All Feminism Is Local

I clicked on the Baltimore Sun today.

I’m usually a Washington Post reader. In part that’s because I live right outside DC and the Post is my local paper. I can read it for the coverage of issues that relate directly to my county as well as for their reporting on national and world affairs. In the before-times I sucked up Post articles like they were oxygen.

But lately, I prefer the Baltimore Sun because it will tell me what’s going on in my state, without the distraction of knife’s edge analysis of what Nancy Pelosi is doing at any given moment.

Don’t get me wrong. I love Nancy Pelosi. But I need to know about the logistics of the new testing site the governor just authorized.

My world has grown so much smaller in these months since we all retreated to our homes to wait out the virus. I used to spent hours every week scrutinizing Congressional affairs and national election polling news. The arena of national politics is like my NFL or NBA and I study the game film like an aspiring coach.

But complete contracture of life has included my scope of attention. The borders of my interest have shrunk. I care about politics as much as ever but I’ve gone local. The arena that matters to me the most right now is my school district. I need that entity to be there for me and my family right now and I’ve become laser focused on the school board primary happening now.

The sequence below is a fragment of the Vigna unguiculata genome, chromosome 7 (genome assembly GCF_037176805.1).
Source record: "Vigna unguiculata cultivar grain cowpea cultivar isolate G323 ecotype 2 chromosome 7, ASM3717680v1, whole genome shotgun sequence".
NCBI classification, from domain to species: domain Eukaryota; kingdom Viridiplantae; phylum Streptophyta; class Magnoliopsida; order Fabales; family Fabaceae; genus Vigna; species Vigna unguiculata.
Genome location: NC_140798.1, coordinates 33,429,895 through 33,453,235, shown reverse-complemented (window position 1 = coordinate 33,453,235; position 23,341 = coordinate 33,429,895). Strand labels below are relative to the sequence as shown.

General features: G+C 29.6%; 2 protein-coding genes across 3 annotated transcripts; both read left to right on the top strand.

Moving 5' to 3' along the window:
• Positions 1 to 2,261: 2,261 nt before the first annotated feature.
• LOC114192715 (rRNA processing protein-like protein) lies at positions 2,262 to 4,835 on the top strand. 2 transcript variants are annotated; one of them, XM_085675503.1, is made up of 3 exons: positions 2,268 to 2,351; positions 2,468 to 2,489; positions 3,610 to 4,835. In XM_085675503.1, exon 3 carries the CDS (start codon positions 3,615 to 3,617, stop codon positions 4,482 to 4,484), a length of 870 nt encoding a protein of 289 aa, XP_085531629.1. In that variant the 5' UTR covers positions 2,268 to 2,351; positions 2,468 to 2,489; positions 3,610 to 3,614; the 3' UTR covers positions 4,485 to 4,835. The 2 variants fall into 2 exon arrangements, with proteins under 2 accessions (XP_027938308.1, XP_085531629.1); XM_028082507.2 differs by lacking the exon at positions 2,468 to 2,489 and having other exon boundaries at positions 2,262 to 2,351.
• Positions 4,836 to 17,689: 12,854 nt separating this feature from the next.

I can’t pay attention to whatever jackhole think Donald Trump is saying when he struts in front of the mic. He’s too big for my field of vision. And he’s useless to me. He can’t do a thing to improve me life.

But I sure as hell can get on Facebook to remind my friends and neighbors that there’s this one guy running for school board on a platform made completely of racist dogwhistles and NO NO NO DO NOT VOTE FOR STEPHEN AUSTIN, DO YOU HEAR ME? I’m serious. He’s the dude who started that group to whine about the school boundary study and he kicked me out of it because I criticized the people who yelled at an 8th grader who presented at a town hall. He sucks and don’t vote for him.

This is where I am now. Crouched in my den like a trapped honeybadger, snapping at anyone who tries to invade my tiny slice of territory.

Maybe someday I’ll regain the focus I used to have on macro issues like reproductive justice and intersectional social justice but right now I can only see the landscape right in front of me.

But that’s ok. School improvment and equity in education are intersectional feminist issues, too. All politics are local and all feminism can be local, too.

PS: I voted for incumbent Shebra Evans in District 4 and chose Lynne Harris for the at-large slot after MoCo Students for Change endorsed her. I trust students to understand what is good for schools and I will follow their lead.

Photo By en:User:Jaganath – This file was transferred from English Wikipedia. CC BY-SA 3.0,

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